Continuing demand for energy efficient systems heats up HVAC market

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As the construction industry moves toward the 2030 goal of net zero energy buildings — buildings that produce as much renewable energy as they consume on an annual basis — HVAC system design is at the forefront of these efforts.

This is especially true for commercial buildings. Given that a standard HVAC system represents 40 percent of a commercial building’s total energy use, there is a tremendous opportunity to adopt HVAC system design that achieves efficiencies in operations and realizes long-term cost savings.

To maximize energy savings, industry experts today are taking a holistic approach to HVAC system design. Smart designers understand that energy efficient components need to work together as a complete system to achieve the highest efficiencies possible.

Hydronic systems provide water-based heating and cooling through pipes and other components, such as pumps, drives, controls, heat exchangers chillers and boilers. Rapidly advancing technology and the U.S. Department of Energy’s new pump energy efficiency rule that goes into effect in January 2020 have spurred even greater focus on efficiency by pump manufacturers.

Variable refrigerant flow (VRF) systems are another HVAC option often considered for new and existing buildings, but the potential variation in both energy savings and high initial costs affects the ability to determine the cost effectiveness of the technology for different building types, sizes and locations. VRF systems heat and cool buildings with refrigerant that runs through pipes to individual cassettes throughout the building.

With ever-growing market demand for better energy efficiency, the pros and cons of hydronic and VRF systems continue to be debated. To select the most efficient system, contractors and designers must consider variables like building application, system limitations, versatility and future integration.

Building considerations
When selecting an HVAC system, it’s important to consider not just building size, but also building load and geographic location. Hydronic systems are better suited to handle buildings requiring 50 to 100 tons of heating/cooling capacity or more. Hydronic systems also have the capacity to pump water efficiently over very long distances, such as a sprawling campus or a high-rise office tower.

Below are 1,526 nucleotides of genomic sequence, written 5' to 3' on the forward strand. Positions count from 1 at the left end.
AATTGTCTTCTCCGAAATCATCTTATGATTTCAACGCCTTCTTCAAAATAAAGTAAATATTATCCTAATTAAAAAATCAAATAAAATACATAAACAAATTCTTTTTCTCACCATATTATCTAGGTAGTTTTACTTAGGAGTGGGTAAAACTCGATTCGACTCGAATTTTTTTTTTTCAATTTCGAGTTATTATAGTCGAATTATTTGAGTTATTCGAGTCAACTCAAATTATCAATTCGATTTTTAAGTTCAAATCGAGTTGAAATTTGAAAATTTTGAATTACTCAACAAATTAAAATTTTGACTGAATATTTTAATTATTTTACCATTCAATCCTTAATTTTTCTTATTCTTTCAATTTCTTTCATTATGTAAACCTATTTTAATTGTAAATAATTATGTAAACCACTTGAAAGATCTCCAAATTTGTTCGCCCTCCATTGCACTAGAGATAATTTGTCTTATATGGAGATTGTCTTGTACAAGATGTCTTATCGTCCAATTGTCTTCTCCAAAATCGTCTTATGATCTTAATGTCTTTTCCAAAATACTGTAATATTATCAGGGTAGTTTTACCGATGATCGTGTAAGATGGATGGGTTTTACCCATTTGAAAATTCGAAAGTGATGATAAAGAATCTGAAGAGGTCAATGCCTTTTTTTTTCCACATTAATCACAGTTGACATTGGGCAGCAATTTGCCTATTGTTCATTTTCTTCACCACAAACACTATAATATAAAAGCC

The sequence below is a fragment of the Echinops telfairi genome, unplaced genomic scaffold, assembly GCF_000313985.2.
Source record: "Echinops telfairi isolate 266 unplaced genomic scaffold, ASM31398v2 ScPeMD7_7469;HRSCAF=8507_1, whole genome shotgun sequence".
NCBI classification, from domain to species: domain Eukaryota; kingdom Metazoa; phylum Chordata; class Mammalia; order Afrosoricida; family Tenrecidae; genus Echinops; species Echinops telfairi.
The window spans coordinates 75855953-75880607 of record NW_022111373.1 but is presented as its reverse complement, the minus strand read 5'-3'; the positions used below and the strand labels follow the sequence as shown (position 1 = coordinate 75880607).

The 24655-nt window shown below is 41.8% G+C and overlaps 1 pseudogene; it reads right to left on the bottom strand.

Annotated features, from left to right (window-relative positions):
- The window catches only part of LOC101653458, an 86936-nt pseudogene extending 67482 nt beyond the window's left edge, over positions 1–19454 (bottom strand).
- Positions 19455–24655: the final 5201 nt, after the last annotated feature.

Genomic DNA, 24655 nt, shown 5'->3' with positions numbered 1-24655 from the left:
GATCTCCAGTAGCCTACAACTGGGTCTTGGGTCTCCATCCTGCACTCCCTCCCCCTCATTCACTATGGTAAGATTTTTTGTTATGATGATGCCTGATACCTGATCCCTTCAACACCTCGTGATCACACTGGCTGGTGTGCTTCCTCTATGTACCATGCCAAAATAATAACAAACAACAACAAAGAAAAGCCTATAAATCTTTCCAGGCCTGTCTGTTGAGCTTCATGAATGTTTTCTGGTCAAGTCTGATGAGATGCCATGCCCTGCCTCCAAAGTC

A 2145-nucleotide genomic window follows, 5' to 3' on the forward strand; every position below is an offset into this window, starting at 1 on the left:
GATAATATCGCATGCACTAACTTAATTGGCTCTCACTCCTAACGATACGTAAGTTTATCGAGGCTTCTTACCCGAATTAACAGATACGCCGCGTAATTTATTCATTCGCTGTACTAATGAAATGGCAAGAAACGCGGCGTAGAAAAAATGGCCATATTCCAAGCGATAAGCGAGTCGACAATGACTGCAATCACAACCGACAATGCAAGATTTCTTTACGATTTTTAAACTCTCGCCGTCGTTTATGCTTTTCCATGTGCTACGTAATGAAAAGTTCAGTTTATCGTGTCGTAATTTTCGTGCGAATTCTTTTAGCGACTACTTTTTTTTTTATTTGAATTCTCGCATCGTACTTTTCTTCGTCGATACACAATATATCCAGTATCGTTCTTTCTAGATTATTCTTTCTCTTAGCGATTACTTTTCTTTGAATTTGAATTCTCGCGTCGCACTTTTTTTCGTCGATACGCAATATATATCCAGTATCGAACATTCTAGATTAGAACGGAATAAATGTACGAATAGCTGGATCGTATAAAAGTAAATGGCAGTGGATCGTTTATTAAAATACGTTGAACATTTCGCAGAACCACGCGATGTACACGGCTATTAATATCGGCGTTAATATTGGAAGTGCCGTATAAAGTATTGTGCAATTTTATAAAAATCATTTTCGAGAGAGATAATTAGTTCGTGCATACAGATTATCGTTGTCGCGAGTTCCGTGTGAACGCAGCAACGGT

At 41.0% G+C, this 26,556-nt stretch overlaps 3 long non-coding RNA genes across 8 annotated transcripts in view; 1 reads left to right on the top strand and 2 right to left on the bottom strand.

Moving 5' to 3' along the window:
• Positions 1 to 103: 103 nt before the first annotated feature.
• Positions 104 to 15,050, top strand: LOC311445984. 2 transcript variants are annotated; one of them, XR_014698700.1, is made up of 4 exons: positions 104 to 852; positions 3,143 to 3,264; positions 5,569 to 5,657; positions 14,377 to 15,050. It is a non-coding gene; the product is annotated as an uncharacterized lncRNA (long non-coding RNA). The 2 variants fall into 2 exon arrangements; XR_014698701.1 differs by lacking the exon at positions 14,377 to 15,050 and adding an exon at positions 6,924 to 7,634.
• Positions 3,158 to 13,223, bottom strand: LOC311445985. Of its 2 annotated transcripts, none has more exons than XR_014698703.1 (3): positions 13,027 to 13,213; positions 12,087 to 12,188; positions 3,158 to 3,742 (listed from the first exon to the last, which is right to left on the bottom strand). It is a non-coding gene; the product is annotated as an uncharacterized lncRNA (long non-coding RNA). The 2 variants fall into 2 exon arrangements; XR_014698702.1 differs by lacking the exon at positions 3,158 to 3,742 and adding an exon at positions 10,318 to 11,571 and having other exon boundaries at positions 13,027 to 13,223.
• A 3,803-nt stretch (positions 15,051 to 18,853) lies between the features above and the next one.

VRF systems are generally limited to buildings fewer than 10 stories because the length of piping runs must be installed in accordance with manufacturer guidelines. Long lengths of piping can jeopardize the overall performance of the units, including refrigerant accumulation and providing de-rated system tonnage capacity.

The application of VRF works well for smaller, older buildings with multiple temperature zones and short pipe runs. Since the systems do not need a ducting network to transfer air, VRF becomes a viable option to provide HVAC where none existed before. Hydronic systems also have advantages in multiple temperature zone applications, particularly in large buildings with multiple terminal units that are linked to multiple sets of air handlers with water piping and air as the heating or cooling distribution system. VRF retrofits can be more complicated and costly than updating a simple hydronic system. This is because all of the refrigerant piping must be removed and replaced floor by floor for any tenant improvements, quickly driving up costs for the new tenant and the building owner’s CAM charge (Common Area Maintenance).

Code compliance

Because VRF systems use refrigerant to heat and cool buildings, they must comply with refrigerant safety standards ASHRAE Standard 15 and 34 that address refrigerant leakage and piping locations.

If the piping runs in a VRF system are too long and contain multiple connections, there is a higher risk of refrigerant leaks. Such leaks can be hard to find and difficult to repair as they are not detectable by sight or smell, putting people at risk of asphyxiation. If VRF systems are used for heating or cooling a given space, the life safety standards of ASHRAE Standard 15 and the International Mechanical Code (IMC) should be reviewed to ensure compliance. Standard 15 establishes safety procedures and allowable refrigerant piping locations.

Control issues

As building automation becomes more prevalent in the industry, HVAC controls are increasingly being integrated with other building systems as a means of further control, aiding in reducing energy consumption and improving overall system efficiency.

Building automation presents another potential limitation of VRF systems, which can only be monitored and not fully controlled, by most building management systems. That is because personal comfort control happens locally in the space — where a VRF’s zone controllers are located. Because of this, the Department of Defense has outlawed the use of VRF systems in Air Force facilities.

Conversely, most equipment that makes up a hydronic system, including pumps, boilers and fan coils, is engineered to communicate to a building automation system. Intelligent controls and smart communication capabilities mean better performance for hydronic systems, along with on-the-spot monitoring for instantaneous responsiveness.

Based on current industry trends, the use of hydronic systems in commercial facilities will continue to be a preferred option for the high energy-efficiency and superior indoor comfort they provide.

Kyle DelPiano, Market Development Manager, Southeast Territory, Xylem Inc., is an active ASHRAE member and LEED AP certified.

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